While we were on our way to the fish counter at the grocery store, my husband and I spotted rainbow trout fillets. It’s been a very long time since I ate trout and we both decided to buy them over the salmon fillets.  Rainbow trout (member of the salmon family) is native only to the rivers and lakes of North America, west of the Rocky Mountains, but its value as a hard-fighting game fish and tasty meal has led to its introduction throughout the world.  Mint, one of my favorite herbs, has been used for centuries to help settle a nervous stomach as well as being used as a mouth and breath freshener.  The anti fungal properties of mint are also thought to play a role in the treatment of asthma along with other allergy conditions.  Coriander (cilantro) packs a flavor of both citrus peel and sage and can be traced back to 5,000BC making it one of the world’s oldest spices.

Serves 4
recipe adapted from Cuisine
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4 (180g) rainbow or ocean trout portions
2 cobs corn, husks removed
Olive oil for brushing
Sea salt and freshly ground black pepper
1 bunch asparagus
1 cup basil leaves
1 cup mint leaves
1/2 cup coriander leaves
1 long red chili, seeded and sliced
1 tablespoon lime juice
2 tablespoons olive oil, extra
Lime wedges, to serve

Preheat the barbecue to medium high. Brush the fish and corn with oil and season to taste. Cook fish for 3-5 minutes each side (or to your liking) and barbecue corn until tender, turning occasionally.

Trim asparagus, cut into 4-5cm batons and blanch in lightly salted boiling water. Drain and refresh under cold running water, drain again. Cut the kernels from the cob and place in a medium bowl with the asparagus, basil, mint, coriander and chili. Add lime juice and extra oil and toss to combine. Place fish on serving plates, top with herb salad and serve with lime wedges.


The Culinary Chase’s Note:   WOW!  The flavors coming from the herb salad was sublime! I love the heat coming from the chili slices and the fresh acidic splash from the lime juice.  My husband cooked the trout using a vertical cooking method (the fish doesn’t get turned over).  It’s an easier way to cook the fish without it sticking the grill when flipped.  Place trout, skin side down on aluminum foil, and close the lid of the barbecue.  Make sure the temperature does not go past 350f (180c) otherwise you’ll burn the fish.  The trout fillet we had was only an inch thick so it didn’t take long to cook.  Tender and moist was the outcome and the herb salad atop made for a delicious meal.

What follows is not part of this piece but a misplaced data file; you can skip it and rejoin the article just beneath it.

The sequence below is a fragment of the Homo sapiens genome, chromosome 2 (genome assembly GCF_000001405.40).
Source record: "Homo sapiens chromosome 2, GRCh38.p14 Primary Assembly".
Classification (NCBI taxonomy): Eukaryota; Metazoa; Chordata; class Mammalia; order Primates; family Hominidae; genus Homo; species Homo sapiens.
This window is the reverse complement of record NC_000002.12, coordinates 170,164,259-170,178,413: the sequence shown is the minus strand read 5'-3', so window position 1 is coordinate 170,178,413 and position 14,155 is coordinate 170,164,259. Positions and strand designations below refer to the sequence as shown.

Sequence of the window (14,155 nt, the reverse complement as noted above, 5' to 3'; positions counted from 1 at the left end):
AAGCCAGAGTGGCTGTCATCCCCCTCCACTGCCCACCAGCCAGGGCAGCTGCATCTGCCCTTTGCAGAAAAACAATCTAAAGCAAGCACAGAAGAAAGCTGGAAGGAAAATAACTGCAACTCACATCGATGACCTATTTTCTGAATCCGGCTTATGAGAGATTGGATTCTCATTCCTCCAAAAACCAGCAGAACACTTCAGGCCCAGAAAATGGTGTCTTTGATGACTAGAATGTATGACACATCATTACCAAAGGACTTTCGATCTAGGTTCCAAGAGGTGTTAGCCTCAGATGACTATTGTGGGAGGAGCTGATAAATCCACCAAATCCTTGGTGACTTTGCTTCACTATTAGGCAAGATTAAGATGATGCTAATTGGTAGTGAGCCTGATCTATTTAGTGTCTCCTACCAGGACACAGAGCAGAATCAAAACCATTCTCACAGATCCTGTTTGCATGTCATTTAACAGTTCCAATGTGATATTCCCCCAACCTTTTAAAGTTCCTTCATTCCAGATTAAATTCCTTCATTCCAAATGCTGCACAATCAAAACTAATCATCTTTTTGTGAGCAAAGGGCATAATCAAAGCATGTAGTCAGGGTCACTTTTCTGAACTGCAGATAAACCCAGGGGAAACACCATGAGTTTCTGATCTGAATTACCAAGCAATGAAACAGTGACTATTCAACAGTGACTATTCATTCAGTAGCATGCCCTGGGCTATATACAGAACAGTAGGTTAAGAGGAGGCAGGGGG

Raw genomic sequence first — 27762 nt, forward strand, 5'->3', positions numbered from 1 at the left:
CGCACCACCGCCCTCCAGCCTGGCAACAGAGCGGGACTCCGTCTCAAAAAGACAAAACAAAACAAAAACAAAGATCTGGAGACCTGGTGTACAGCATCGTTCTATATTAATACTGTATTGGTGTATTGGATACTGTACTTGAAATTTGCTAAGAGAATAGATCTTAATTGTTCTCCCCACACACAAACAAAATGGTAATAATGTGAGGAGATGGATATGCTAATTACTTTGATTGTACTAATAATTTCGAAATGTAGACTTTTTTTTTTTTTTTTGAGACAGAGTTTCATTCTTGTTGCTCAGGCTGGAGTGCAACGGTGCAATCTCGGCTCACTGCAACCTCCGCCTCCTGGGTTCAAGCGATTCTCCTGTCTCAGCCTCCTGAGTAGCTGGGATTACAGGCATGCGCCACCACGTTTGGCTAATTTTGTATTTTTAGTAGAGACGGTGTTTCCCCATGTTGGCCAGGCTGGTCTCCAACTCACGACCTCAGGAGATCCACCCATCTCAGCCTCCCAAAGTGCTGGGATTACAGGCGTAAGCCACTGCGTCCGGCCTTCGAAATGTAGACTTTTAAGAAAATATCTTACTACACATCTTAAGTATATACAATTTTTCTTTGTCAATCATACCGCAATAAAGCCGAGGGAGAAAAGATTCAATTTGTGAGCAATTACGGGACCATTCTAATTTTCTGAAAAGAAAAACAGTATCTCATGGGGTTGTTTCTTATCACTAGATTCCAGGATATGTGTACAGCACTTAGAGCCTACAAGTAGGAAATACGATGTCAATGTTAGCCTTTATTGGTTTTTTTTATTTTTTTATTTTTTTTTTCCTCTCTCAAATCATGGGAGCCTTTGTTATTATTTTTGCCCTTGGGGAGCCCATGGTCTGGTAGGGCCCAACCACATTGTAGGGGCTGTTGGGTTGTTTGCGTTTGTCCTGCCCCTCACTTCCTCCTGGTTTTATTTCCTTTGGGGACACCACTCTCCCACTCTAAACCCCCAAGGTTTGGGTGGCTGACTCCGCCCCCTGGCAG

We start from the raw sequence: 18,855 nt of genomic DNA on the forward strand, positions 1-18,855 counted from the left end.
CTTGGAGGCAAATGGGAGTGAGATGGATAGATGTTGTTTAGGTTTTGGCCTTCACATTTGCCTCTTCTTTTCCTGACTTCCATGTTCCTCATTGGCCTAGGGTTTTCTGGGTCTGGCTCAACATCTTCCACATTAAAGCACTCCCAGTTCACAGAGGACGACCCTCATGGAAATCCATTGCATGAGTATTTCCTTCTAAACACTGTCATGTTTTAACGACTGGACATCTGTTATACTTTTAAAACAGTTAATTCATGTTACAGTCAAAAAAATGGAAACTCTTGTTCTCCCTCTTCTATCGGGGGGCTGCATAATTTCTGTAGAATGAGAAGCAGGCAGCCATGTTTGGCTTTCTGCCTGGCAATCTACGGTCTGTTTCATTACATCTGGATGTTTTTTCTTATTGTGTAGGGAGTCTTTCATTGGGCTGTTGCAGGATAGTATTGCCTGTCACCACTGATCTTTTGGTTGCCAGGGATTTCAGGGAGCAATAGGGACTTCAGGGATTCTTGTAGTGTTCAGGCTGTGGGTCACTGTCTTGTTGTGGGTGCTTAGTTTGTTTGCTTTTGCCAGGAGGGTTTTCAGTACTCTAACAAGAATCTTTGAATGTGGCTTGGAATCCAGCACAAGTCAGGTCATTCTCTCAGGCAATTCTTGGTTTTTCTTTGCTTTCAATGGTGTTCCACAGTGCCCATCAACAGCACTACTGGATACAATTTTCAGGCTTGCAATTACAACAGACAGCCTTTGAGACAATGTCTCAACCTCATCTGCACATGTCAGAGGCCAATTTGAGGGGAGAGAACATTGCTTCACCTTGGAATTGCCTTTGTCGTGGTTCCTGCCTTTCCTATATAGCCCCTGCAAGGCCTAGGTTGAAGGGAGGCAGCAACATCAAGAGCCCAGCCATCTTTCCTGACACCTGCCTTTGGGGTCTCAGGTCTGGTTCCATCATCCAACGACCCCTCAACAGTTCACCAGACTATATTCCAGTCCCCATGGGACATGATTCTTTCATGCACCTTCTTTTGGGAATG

By The Glass Tasting Note: Sommeliers often have their cop-out pairings. The mere whisper of asparagus will have well seasoned sommeliers twisting the cap off of a kiwi Sauvignon Blanc without so much as a second thought. Well, either I am under or over seasoned (guessing by my grey hairs its the latter). Unless you go for the top end and get New Zealand Sauvignon Blanc such as Cloudy Bay with some real minerality I would pass on the kiwi fruit salad and look for something with some nerve, verve (winespeak for some fresh acidity) and a little bit of weight too. Pinot Grigio is rarely a wine I would select (most often dilute and definitely lacking in the nerve and verve area) but if you can find one of the truly great northern Italian Pinot Grigios such as those from Fruili,  Friuli Isonzo, Collio or Colli Orientali that actually have some weight and backbone you will have a surprisingly good pairing. The greenier elements of the wine will mingle nicely with the herbs and asparagus but there will be sufficient weight to handle the trout. If you can find it, look out for Vie di Romans Dessimis Pinot Grigio from the Fruili Isonzo DOC. The wine is made by Antinori, and is brilliant in its combination of subtle weight and minerality – not to mention its pink hue is a brilliant colour match for the dish as well. Pinot Grigio isn’t always just patio wine; it can be patio dining wine if you find the right one.

3 Comments

  1. Kevin on August 17, 2010 at 14:26

    Heather,
    If you’ll forgive a correction, trout are also native East of the Rockies. For instance, the Smoky Mountains are famous for the Brook Trout that live in high, fast streams.



  2. Kevin on August 17, 2010 at 14:27

    Heather,
    And yeah, tout is one of the best tasting fish around.



  3. The Culinary Chase on August 17, 2010 at 14:31

    Thanks Kevin, no worries for the correction. Yes, trout is East of the Rockies as I used to fish it as did my father, grandfather in NB but we never caught brook trout as big as this. 🙂 Cheers!